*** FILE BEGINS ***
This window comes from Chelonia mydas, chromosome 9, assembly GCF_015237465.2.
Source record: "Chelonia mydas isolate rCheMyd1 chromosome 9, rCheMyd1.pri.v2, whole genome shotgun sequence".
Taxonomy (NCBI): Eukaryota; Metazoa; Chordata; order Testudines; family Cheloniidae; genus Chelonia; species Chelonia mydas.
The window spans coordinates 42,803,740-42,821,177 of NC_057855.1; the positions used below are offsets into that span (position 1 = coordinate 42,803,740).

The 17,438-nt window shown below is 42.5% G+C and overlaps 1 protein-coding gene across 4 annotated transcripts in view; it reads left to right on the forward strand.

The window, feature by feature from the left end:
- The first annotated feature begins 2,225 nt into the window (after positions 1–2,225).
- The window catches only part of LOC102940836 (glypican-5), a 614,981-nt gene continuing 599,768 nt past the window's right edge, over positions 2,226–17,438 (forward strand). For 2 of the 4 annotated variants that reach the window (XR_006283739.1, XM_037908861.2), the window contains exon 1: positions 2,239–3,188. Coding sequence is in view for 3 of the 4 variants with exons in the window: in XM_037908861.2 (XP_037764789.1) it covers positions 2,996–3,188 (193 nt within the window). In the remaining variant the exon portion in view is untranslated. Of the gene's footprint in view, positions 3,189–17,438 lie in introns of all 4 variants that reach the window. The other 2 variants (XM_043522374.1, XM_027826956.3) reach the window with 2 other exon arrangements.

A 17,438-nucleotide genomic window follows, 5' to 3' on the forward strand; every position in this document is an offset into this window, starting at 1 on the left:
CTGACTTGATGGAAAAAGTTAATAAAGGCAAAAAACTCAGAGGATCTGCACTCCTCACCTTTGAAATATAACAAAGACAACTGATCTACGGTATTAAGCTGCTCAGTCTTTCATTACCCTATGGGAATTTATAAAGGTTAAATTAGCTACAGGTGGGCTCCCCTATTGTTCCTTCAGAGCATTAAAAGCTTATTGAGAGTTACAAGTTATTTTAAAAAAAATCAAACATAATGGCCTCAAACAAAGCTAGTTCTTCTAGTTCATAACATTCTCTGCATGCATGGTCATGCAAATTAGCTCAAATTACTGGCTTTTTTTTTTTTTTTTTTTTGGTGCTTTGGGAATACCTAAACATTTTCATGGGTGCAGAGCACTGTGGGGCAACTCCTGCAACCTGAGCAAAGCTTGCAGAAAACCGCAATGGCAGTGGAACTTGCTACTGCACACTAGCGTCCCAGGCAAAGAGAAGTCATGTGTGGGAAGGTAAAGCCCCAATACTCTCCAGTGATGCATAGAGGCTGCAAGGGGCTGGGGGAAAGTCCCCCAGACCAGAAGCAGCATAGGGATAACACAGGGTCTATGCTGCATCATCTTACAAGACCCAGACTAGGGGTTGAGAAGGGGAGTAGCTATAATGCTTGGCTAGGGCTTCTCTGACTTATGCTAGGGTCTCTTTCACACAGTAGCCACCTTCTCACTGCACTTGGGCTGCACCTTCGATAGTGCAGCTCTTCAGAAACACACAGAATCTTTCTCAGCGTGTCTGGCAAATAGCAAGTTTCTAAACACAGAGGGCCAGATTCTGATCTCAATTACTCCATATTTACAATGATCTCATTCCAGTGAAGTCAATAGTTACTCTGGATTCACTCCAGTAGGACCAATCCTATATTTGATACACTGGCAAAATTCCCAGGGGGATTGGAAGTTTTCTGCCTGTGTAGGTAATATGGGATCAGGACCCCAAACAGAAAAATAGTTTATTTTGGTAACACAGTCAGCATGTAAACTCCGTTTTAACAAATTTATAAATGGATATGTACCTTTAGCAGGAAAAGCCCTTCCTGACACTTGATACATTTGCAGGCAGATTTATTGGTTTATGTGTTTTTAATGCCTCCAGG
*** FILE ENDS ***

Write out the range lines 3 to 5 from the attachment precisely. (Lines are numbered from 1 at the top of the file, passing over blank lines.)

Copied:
Taxonomy (NCBI): Eukaryota; Metazoa; Chordata; order Testudines; family Cheloniidae; genus Chelonia; species Chelonia mydas.
The window spans coordinates 42,803,740-42,821,177 of NC_057855.1; the positions used below are offsets into that span (position 1 = coordinate 42,803,740).

The 17,438-nt window shown below is 42.5% G+C and overlaps 1 protein-coding gene across 4 annotated transcripts in view; it reads left to right on the forward strand.